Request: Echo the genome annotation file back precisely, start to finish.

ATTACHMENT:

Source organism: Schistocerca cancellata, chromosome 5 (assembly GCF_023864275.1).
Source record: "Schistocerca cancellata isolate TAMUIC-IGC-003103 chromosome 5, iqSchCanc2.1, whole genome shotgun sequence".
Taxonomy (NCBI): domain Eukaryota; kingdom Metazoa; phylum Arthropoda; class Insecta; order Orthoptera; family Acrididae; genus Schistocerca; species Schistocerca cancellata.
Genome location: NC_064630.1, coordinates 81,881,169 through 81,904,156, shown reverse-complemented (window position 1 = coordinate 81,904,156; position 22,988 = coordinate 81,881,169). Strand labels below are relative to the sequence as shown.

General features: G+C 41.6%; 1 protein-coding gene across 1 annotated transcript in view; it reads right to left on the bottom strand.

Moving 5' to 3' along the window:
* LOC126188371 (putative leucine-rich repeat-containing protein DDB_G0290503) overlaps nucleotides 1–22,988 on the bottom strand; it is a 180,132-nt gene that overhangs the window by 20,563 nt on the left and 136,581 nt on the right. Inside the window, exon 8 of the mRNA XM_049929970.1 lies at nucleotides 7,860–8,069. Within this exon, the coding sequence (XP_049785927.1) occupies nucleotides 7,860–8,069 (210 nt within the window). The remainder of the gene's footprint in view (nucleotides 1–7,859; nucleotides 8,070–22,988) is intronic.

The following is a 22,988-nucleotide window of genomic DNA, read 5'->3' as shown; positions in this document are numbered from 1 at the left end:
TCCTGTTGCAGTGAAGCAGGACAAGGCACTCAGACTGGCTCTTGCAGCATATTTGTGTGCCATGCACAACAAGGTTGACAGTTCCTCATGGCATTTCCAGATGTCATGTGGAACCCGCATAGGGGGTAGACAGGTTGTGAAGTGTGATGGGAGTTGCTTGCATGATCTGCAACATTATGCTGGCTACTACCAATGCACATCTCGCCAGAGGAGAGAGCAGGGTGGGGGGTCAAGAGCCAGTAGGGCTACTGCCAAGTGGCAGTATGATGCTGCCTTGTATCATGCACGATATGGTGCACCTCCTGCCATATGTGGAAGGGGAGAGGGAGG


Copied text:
Source organism: Schistocerca cancellata, chromosome 5 (assembly GCF_023864275.1).
Source record: "Schistocerca cancellata isolate TAMUIC-IGC-003103 chromosome 5, iqSchCanc2.1, whole genome shotgun sequence".
Taxonomy (NCBI): domain Eukaryota; kingdom Metazoa; phylum Arthropoda; class Insecta; order Orthoptera; family Acrididae; genus Schistocerca; species Schistocerca cancellata.
Genome location: NC_064630.1, coordinates 81,881,169 through 81,904,156, shown reverse-complemented (window position 1 = coordinate 81,904,156; position 22,988 = coordinate 81,881,169). Strand labels below are relative to the sequence as shown.

General features: G+C 41.6%; 1 protein-coding gene across 1 annotated transcript in view; it reads right to left on the bottom strand.

Moving 5' to 3' along the window:
* LOC126188371 (putative leucine-rich repeat-containing protein DDB_G0290503) overlaps nucleotides 1–22,988 on the bottom strand; it is a 180,132-nt gene that overhangs the window by 20,563 nt on the left and 136,581 nt on the right. Inside the window, exon 8 of the mRNA XM_049929970.1 lies at nucleotides 7,860–8,069. Within this exon, the coding sequence (XP_049785927.1) occupies nucleotides 7,860–8,069 (210 nt within the window). The remainder of the gene's footprint in view (nucleotides 1–7,859; nucleotides 8,070–22,988) is intronic.

The following is a 22,988-nucleotide window of genomic DNA, read 5'->3' as shown; positions in this document are numbered from 1 at the left end:
TCCTGTTGCAGTGAAGCAGGACAAGGCACTCAGACTGGCTCTTGCAGCATATTTGTGTGCCATGCACAACAAGGTTGACAGTTCCTCATGGCATTTCCAGATGTCATGTGGAACCCGCATAGGGGGTAGACAGGTTGTGAAGTGTGATGGGAGTTGCTTGCATGATCTGCAACATTATGCTGGCTACTACCAATGCACATCTCGCCAGAGGAGAGAGCAGGGTGGGGGGTCAAGAGCCAGTAGGGCTACTGCCAAGTGGCAGTATGATGCTGCCTTGTATCATGCACGATATGGTGCACCTCCTGCCATATGTGGAAGGGGAGAGGGAGG